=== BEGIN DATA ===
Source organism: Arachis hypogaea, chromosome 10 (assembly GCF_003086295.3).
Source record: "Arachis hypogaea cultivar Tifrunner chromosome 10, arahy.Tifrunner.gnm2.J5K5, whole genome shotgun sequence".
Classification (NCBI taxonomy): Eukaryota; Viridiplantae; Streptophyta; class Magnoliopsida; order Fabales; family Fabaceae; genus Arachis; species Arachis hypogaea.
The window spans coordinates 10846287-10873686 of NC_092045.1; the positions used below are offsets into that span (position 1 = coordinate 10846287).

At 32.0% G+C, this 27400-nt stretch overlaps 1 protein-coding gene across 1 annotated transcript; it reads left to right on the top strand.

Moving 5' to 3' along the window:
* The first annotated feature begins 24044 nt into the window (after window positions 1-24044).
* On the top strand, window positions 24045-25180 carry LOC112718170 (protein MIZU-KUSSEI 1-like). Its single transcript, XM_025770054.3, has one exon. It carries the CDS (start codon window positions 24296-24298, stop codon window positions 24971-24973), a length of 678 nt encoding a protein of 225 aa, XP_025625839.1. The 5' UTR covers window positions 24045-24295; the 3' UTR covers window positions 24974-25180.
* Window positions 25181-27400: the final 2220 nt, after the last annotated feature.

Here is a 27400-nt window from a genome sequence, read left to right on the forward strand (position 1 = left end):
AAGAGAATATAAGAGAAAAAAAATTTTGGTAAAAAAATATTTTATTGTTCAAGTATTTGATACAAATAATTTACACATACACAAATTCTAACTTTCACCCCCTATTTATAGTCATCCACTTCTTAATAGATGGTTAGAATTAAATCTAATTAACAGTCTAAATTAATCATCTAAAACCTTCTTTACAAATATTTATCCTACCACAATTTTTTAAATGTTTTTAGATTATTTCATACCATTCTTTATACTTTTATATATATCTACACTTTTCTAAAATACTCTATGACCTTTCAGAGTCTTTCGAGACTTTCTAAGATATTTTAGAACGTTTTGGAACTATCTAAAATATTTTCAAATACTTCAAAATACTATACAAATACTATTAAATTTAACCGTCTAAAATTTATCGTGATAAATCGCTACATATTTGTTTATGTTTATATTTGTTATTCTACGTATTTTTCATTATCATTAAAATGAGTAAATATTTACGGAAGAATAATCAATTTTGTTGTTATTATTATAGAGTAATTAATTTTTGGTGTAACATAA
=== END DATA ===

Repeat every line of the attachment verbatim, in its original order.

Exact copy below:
Source organism: Arachis hypogaea, chromosome 10 (assembly GCF_003086295.3).
Source record: "Arachis hypogaea cultivar Tifrunner chromosome 10, arahy.Tifrunner.gnm2.J5K5, whole genome shotgun sequence".
Classification (NCBI taxonomy): Eukaryota; Viridiplantae; Streptophyta; class Magnoliopsida; order Fabales; family Fabaceae; genus Arachis; species Arachis hypogaea.
The window spans coordinates 10846287-10873686 of NC_092045.1; the positions used below are offsets into that span (position 1 = coordinate 10846287).

At 32.0% G+C, this 27400-nt stretch overlaps 1 protein-coding gene across 1 annotated transcript; it reads left to right on the top strand.

Moving 5' to 3' along the window:
* The first annotated feature begins 24044 nt into the window (after window positions 1-24044).
* On the top strand, window positions 24045-25180 carry LOC112718170 (protein MIZU-KUSSEI 1-like). Its single transcript, XM_025770054.3, has one exon. It carries the CDS (start codon window positions 24296-24298, stop codon window positions 24971-24973), a length of 678 nt encoding a protein of 225 aa, XP_025625839.1. The 5' UTR covers window positions 24045-24295; the 3' UTR covers window positions 24974-25180.
* Window positions 25181-27400: the final 2220 nt, after the last annotated feature.

Here is a 27400-nt window from a genome sequence, read left to right on the forward strand (position 1 = left end):
AAGAGAATATAAGAGAAAAAAAATTTTGGTAAAAAAATATTTTATTGTTCAAGTATTTGATACAAATAATTTACACATACACAAATTCTAACTTTCACCCCCTATTTATAGTCATCCACTTCTTAATAGATGGTTAGAATTAAATCTAATTAACAGTCTAAATTAATCATCTAAAACCTTCTTTACAAATATTTATCCTACCACAATTTTTTAAATGTTTTTAGATTATTTCATACCATTCTTTATACTTTTATATATATCTACACTTTTCTAAAATACTCTATGACCTTTCAGAGTCTTTCGAGACTTTCTAAGATATTTTAGAACGTTTTGGAACTATCTAAAATATTTTCAAATACTTCAAAATACTATACAAATACTATTAAATTTAACCGTCTAAAATTTATCGTGATAAATCGCTACATATTTGTTTATGTTTATATTTGTTATTCTACGTATTTTTCATTATCATTAAAATGAGTAAATATTTACGGAAGAATAATCAATTTTGTTGTTATTATTATAGAGTAATTAATTTTTGGTGTAACATAA